Jillian Santillanez, left, victim advocate for the Presidio of Monterey Army Community Service Family Advocacy Program, teaches the “Pick a Partner” class at the Weckerling Center at the Presidio of Monterey, Calif., Oct. 19. Airman 1st Class Kira Adams, a Russian student assigned to the 311th Training Squadron, takes notes.
Jillian Santillanez, left, victim advocate for the Presidio of Monterey Army Community Service Family Advocacy Program, teaches the “Pick a Partner” class at the Weckerling Center at the Presidio of Monterey, Calif., Oct. 19. Airman 1st Class Kira Adams, a Russian student assigned to the 311th Training Squadron, takes notes. (Photo Credit: Winifred Brown) VIEW ORIGINAL

PRESIDIO OF MONTEREY, Calif. (Oct. 22, 2021) – The “Pick a Partner” class at the Presidio of Monterey aims to provide active-duty service members with the skills they need for happy, successful relationships.

“We’re learning to marry the head and the heart together as we look toward building a long-term relationship with someone,” said Jillian Santillanez, class instructor and victim advocate for the PoM Army Community Service Family Advocacy Program.

Most recently, Santillanez taught the class in two 90-minute sessions Oct. 12 and 19 at the Weckerling Center at PoM. Santillanez started offering the class earlier this year, and it is especially important at PoM because most of the service members assigned to the installation are young, college-age students at the Defense Language Institute Foreign Language Center, she said.

The skills the class teaches have the potential to improve the quality of service members’ lives for years to come, Santillanez said.

“Whether they choose to get into a relationship now—or in the next two years or 10 years and eventually get married—these skills can help them at any of those stages in their lives,” Santillanez said.

In terms of skills, Santillanez said a main component of the class is teaching how to communicate in a healthy way, but there is much more to the class.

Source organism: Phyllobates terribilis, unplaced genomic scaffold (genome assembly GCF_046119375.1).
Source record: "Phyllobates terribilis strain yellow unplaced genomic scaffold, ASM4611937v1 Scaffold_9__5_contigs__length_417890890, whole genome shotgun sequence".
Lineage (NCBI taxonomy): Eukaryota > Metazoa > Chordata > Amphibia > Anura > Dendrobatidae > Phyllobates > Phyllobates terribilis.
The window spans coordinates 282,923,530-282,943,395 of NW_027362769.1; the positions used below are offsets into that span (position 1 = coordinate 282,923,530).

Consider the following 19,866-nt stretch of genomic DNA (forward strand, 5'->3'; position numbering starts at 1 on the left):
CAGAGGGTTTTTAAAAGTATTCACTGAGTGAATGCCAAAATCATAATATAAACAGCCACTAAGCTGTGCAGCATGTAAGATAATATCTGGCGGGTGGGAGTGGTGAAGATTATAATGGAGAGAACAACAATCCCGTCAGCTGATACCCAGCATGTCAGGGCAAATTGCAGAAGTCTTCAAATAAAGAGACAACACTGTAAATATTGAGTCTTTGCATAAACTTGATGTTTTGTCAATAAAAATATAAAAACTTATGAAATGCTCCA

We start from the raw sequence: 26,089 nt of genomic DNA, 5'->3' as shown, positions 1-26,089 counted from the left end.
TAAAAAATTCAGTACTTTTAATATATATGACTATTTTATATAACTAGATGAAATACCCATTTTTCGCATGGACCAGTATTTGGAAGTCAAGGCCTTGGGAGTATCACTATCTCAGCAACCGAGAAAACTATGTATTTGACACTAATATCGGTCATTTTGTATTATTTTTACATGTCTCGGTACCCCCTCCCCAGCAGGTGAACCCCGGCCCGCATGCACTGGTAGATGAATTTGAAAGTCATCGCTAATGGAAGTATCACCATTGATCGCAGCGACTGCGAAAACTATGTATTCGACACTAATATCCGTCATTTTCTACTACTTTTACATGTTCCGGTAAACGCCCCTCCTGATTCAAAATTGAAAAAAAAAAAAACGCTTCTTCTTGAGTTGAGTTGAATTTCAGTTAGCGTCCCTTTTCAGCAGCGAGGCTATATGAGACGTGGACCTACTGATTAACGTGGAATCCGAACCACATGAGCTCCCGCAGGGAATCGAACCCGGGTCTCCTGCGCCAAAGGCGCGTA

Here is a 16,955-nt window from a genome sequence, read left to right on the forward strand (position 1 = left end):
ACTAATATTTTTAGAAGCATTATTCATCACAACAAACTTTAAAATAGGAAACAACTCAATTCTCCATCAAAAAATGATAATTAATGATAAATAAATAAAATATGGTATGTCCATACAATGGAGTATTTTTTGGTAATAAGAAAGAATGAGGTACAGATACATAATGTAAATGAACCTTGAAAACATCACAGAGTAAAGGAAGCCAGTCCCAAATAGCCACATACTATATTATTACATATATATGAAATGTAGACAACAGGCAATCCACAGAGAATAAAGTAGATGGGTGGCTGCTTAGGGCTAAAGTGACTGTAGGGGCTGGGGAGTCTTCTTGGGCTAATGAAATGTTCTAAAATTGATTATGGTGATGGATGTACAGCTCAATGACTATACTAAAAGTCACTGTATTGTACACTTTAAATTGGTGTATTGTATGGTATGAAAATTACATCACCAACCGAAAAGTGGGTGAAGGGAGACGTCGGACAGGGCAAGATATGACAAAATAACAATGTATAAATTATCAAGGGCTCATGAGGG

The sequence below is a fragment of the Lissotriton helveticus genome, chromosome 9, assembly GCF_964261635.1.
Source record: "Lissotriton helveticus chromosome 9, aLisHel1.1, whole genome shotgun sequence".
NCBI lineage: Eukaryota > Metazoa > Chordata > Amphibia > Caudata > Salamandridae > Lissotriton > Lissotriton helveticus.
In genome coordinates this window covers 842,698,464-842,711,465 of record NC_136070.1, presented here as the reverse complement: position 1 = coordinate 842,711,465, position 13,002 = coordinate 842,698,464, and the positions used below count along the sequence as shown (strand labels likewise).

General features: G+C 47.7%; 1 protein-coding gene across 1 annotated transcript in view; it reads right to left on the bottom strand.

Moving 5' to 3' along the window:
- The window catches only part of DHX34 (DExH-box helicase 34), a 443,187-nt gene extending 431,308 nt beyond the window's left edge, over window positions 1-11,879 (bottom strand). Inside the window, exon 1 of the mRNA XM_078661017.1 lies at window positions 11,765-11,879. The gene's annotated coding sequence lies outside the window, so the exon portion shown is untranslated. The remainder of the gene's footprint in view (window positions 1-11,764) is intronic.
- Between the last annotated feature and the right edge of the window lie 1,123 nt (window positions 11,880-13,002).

“We’re looking at boundaries,” Santillanez said. “We’re looking at red flags. We’re understanding ourselves as individuals and what we’re bringing to the relationships as individuals. We are learning to pace ourselves in relationships.”

The Weckerling Center works well as a location, she said, because the students have busy schedules and it is an easy place for them to access. She also kept the students’ schedules in mind by paring the class down to the basics.

“This is the best way to give them the most important knowledge as quickly as possible to help them navigate in real time,” Santillanez said. “They could even have left here after the first class and gone out on dates and had some really good basic skills to help them navigate.”

During the October class, participants received free copies of “How to Avoid Falling in Love with a Jerk,” by John Van Epp, as well as the accompanying workbook. In addition, participants received “The Five Love Languages,” by Gary Chapman and the “52 Questions to Ask before Marriage or Moving In,” card deck by John Gottman.

The class includes information about Van Epp’s “Relationship Attachment Model,” which advises couples to “know,” “trust,” “rely” and “commit” before touching each other. Students receive a card that helps them visually track each stage.

Airmen 1st Class Kira Adams and Marni Wickert, roommates and Russian students assigned to the 311th Training Squadron, took the class together and said they would recommend it to others.

Adams said that not only is the class free, but it also provides a lot of information that most people wouldn’t think to look up on their own.

“It’s helpful for them not only to look for a partner and see what kind of partner they want, but also [to look at] themselves and see, ‘Well, maybe I need to work on this or this so I can also be a better partner,’” Adams said.

Wickert, meanwhile, said one of the reasons she took the class is because she has seen others rush into relationships and the problems that can cause.

“I wouldn’t want to put myself in that situation, so I’m just arming myself with the tools that I need to make sure that my relationships will go how I would like them to,” Wickert said.

The class provides information that might help some people realize there are solutions to relationship problems they thought were normal, Wickert said.

“Some people just don’t have any great examples for healthy relationships, so this is a good place to learn that,” Wickert said.

Santillanez said one of the reasons she decided to offer the class in October is because it is Domestic Violence Awareness Month, and although the class doesn’t focus on domestic violence, it does aim to help service members build better relationships.

“Our goal when I teach these classes during DV Awareness Month, and in any other month, is healthy, realistic expectations in relationships [so participants can] find joy, compatibility and happiness,” Santillanez said.

Anyone experiencing domestic violence or who knows someone who is can call the PoM domestic violence hotline number at (831) 206-2789, Santillanez said. Victim advocates staff the hotline 24/7. The National Domestic Violence Hotline is 1-800-787-3224 or 1-800-799-SAFE.